Interpreting Genesis

Feb 19, 2015 | Uncategorized

Painting by Peter Paul Reubens

Painting by Peter Paul Reubens

By Dr. Harold Sala

When Gentiles, who do not have the law, do by nature things required by the law, they are a law for themselves, even though they do not have the law…their consciences also bearing witness, and their thoughts now accusing, now even defending them.  Romans 2:14-15

Question:  Do we interpret the Bible in terms of our culture today?  Or should our culture be interpreted in terms of what the Bible says?  The answer, of course, is dependent upon your view of final authority.  Is it man or God?  Is man the measure of all things, or is God the ultimate reality?

This explains part of the revived interest in the first book of the Bible, the book of Genesis, written by Moses about 3400 years ago.  But much of the current interest in the book is based upon an individual’s interpretation of the events, usually relating our human failures and dysfunction to the characters who had the same problems as we, long ago. What is missing, however, in much of the Genesis discussion is the undergirding  of what the book really says about man’s failure—something which we usually prefer not to acknowledge.

Did these individuals who slept with each other’s wives and murdered and plundered do so without a knowledge of right and wrong?  Were they laws unto themselves, or did they have moral choices which were clearly marked by a sense of shame and conviction or a sense of rightness?

Let’s go back to the book itself, and for the next three minutes, do something which a lot of people prefer not to do:  think.  Do you remember when our first fathers chose their will over God’s will?  They ate of the forbidden fruit in the Garden and then hid themselves from God.  Why?  In shame they saw their own nakedness and knew they had done wrong.  God had to ask Adam, “Why are you hiding, Adam?”  Both knew why.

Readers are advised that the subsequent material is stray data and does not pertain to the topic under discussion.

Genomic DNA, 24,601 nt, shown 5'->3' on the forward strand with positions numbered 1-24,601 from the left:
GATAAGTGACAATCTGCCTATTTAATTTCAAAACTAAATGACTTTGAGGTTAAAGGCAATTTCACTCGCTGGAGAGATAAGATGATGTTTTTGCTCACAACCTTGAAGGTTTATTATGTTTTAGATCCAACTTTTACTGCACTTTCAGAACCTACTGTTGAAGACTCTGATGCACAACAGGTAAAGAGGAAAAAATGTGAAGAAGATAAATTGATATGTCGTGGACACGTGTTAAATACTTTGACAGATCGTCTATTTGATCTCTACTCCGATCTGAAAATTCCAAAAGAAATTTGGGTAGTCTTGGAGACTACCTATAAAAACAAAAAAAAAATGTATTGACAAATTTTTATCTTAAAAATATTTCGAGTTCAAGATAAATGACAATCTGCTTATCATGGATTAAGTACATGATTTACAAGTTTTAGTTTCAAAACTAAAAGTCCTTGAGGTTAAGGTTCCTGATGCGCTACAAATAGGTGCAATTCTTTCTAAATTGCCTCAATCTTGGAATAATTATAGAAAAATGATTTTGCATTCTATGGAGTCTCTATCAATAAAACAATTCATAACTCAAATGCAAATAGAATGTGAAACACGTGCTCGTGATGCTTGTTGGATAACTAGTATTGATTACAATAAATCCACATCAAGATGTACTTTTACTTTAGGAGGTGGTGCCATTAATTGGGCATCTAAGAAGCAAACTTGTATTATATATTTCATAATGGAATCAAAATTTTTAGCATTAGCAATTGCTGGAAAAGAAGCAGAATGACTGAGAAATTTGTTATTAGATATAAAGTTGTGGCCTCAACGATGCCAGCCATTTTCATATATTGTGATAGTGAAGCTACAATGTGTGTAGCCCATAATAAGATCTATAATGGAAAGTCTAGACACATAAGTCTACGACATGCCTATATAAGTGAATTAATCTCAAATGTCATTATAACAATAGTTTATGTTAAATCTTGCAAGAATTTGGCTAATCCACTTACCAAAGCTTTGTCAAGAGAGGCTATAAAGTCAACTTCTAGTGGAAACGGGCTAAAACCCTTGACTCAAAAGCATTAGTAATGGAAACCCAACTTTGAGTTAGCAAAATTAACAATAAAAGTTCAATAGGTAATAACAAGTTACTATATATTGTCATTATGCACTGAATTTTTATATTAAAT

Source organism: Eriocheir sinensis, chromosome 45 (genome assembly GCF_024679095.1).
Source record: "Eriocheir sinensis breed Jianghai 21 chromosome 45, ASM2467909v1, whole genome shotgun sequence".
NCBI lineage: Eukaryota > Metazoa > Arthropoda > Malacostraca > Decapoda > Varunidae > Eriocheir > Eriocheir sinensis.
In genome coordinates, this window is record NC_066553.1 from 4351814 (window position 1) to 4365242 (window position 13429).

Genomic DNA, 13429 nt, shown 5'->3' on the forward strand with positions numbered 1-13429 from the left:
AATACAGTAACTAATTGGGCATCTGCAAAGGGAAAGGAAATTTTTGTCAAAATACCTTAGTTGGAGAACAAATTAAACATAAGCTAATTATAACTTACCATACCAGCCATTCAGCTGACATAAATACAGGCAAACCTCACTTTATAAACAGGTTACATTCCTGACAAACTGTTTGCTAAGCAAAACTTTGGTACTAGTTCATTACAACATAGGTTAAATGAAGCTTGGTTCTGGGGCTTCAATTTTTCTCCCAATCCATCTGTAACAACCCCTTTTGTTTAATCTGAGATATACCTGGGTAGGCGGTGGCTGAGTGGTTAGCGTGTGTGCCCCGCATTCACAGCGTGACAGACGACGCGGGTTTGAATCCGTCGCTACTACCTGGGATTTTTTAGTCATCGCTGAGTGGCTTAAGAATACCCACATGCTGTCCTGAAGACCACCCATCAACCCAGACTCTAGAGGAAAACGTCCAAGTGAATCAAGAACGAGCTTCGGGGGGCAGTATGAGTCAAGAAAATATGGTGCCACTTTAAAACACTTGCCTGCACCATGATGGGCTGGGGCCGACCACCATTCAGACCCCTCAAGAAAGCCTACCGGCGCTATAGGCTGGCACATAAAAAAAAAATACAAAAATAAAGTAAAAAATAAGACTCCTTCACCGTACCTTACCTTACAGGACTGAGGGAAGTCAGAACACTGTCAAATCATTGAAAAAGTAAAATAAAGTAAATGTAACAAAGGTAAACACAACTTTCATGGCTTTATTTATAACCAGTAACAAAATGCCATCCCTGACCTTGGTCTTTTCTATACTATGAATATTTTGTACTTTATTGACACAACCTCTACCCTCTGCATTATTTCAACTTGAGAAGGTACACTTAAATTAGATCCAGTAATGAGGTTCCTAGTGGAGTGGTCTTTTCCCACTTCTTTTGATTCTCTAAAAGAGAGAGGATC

Then remember when Cain killed his brother Abel?  When God asked, “Where is your brother Abel?” Cain shot back, “I don’t know.  Am I my brother’s keeper?”  His reply alone indicated a sense of wrongdoing!  And where did this sense of guilt come from?  The only answer is that God gave mankind a conscience, a sense of right and wrong that was a moral compass.

Obviously, when Adam and Eve left the Garden they didn’t carry a Bible with them under their arm; but in creation they had been touched by the finger of the Almighty and this resulted in a law of conscience whose powerful voice could not easily be stilled.  Take time to read the second chapter of Romans, where Paul talks about this powerful voice of conscience which became a universal law for men, accusing and excusing one another.

Though no historical documents prove what theologians teach, it is commonly believed that following creation God gave mankind a clear understanding of what He expected of all men everywhere.  Written laws?  Eventually.  But before that, He gave man a clear understanding of what He expected.

A final thought, reflected in the book of Genesis as well as the morning’s newspaper:  Conscience is only as good as the knowledge that programs its voice.  The book of Genesis says that conscience can be silenced by lust and desire.  So is it today.  Paul spoke of false teachers whose consciences were dead.  He wrote, “These teachers will tell lies with straight faces and do it so often that their consciences won’t even bother them” (1 Timothy 4:2, Living Bible).  When you do something which you believe is wrong often enough, you will eventually justify your wrong doing and do it without the slightest prick of conscience.

A British pastor once told me of a man who came to him and said, “Pastor, you just don’t have it any more.  When I first heard you preach, I trembled with fear, but now you speak and it doesn’t bother me in the least.”   The difference:  a seared conscience which no longer speaks.  Enough said.

Resource reading: Romans 2.

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